Sen. Kevin Cramer (R-N.D.) on Sunday defended President Donald Trump’s decision to allow the Turkish invasion of northern Syria that has resulted in the slaughter of Kurdish fighters — casting the Middle Eastern military conflict as an inevitable quagmire between two U.S. allies for which there is no clear American response.
“I wish it had been different, I can tell you that, but I’m not sure the president had a lot of choices,” Cramer told host Jake Tapper on CNN’s “State of the Union.”
“I know we like to oversimplify these complicated relationships, but I think the logical question is: Were we prepared to stay there and fight the Turks, given the fact that the Turks seem to be committed to coming across the border and establishing this militarized zone with or without our staying there?” he continued.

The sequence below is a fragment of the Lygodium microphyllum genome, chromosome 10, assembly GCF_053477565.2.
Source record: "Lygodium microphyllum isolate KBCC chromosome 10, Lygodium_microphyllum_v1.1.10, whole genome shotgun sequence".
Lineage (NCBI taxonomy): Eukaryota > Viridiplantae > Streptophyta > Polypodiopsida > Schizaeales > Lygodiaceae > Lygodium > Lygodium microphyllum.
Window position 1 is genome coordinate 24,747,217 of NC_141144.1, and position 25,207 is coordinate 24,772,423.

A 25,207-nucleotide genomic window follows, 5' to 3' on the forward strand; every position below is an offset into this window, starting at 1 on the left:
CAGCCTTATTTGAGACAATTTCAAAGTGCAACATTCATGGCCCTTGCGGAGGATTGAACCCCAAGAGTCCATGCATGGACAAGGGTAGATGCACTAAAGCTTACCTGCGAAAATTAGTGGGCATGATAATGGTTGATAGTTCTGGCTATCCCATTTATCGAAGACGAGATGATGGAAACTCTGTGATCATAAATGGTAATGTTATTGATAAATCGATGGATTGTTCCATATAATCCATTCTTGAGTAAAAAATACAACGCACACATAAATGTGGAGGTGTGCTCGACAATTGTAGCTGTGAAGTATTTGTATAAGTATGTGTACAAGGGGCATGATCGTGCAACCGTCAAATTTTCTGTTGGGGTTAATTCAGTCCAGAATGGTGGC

But Cramer argued Sunday that Trump had “not so much a binary choice as a decision to make as to, you know, which friend, if you will, do we stand with in this circumstance?”
While Cramer said “the Turks are not the type of ally that the Kurds are,” he emphasized that Turkey is a member of the NATO military alliance and asserted: “It’s never quite as simple as just a binary choice.”
Cramer’s remarks came after Defense Secretary Mark Esper announced earlier Sunday that Trump had “directed that we begin a deliberate withdrawal of U.S. Forces from the northern part of Syria,” evacuating the last American troops remaining there.
“We are talking less than a thousand” service members, Esper told host Chris Wallace on “Fox News Sunday,” adding: “We want to make sure that we do so in a very safe, deliberate manner, [and] that we deconflict things as we go with those folks on the ground in the immediate area.”
By QUINT FORGEY
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